A growing number of far right leaders have launched a bitter attack against judicial activists" on the state and federal bench who are thwarting their drive toward a "Christianized" government.
His conquering lords illustrate quite exactly that transformation Duby described in The Early Growth of the European Economy, from the rather brutal mentality of tribal warriors - "plunder-and-distribute" - to the more systematic approach of exploit-and-spend.(1) As the archbishop of Magdeborg wrote about the formerly pagan, but now Christianized Juteborg: "Hence out of love of Christianity, we strive for the safety and advantage of all those who have entered this province or may wish to come with no less zeal for income than for our own advantage" (p.
He destroyed the Lombard kingdom, drove the Muslims back in Spain, and Christianized still-pagan Germans at the point of the sword.
Indian Converts: or, Some Account of the Lives and Dying Speeches of a Considerable Number of Christianized Indians of Martha's Vineyard (1727) gave an account of his missionary activities.
With such caveats in mind, the heavily Christianized translation by Juan Mascaro (1962) and that of Swarni Prabhavananda and Christopher Isherwood (1954) may be recommended.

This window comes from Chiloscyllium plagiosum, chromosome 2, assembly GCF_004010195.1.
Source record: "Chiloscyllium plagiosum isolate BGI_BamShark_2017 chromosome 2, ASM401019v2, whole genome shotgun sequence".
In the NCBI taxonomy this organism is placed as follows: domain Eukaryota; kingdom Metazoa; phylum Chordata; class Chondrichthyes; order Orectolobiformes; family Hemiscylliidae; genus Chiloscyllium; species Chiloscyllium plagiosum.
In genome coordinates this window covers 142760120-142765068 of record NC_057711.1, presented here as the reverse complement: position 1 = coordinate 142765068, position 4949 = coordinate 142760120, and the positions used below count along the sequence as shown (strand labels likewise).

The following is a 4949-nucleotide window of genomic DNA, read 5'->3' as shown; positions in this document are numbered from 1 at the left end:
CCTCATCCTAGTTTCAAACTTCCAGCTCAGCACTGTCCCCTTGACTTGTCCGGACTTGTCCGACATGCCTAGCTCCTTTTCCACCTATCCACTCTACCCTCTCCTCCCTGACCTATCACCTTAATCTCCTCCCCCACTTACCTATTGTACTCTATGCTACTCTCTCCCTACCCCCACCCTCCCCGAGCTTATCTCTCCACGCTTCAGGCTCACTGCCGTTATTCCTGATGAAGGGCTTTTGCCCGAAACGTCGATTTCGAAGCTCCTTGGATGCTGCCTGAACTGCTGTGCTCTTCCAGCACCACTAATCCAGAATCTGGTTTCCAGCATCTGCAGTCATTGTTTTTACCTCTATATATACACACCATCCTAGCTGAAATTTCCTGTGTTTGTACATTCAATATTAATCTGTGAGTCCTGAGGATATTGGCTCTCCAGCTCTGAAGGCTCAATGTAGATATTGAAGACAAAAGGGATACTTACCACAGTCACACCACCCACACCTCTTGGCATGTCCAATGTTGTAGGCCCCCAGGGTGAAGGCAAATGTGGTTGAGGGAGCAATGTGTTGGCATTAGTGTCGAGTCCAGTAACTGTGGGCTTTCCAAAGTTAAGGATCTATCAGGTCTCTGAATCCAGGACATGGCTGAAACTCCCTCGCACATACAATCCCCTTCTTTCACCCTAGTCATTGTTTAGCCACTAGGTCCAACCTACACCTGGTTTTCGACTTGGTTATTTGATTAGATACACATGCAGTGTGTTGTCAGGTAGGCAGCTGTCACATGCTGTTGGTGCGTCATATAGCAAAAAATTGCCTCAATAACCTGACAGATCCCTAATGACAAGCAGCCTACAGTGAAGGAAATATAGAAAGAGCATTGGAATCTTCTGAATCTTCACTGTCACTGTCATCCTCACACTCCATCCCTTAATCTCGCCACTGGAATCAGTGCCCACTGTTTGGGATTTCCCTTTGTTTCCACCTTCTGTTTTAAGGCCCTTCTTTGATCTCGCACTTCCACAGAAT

Military expeditions employed a mix of Spanish regulars and the greater bulk of native militia recruited from Christianized vassals.
Some have been Christianized and they have incorporated Spanish customs [in their dances].
1600), Columbus' plan for the New World and the Spanish conversion of the Americas (1492-c.1590), "Christianized" Muslims in the Middle East (1400-1635), and Jews and the search for the Ten Lost Tribes.
To be a Christian meant possessing power for the first time--power over the Jew--and that power signified imperial power over a Christianized universe.
Those practicing Christian mission among Muslims in the past thirteen centuries have long recognized that Muslims can not be evangelized in the same way that medieval Europe, the Americas, Africa south of Sahara, and the islands of the Pacific were christianized, whether under the auspices of colonialism or by voluntary mission groups.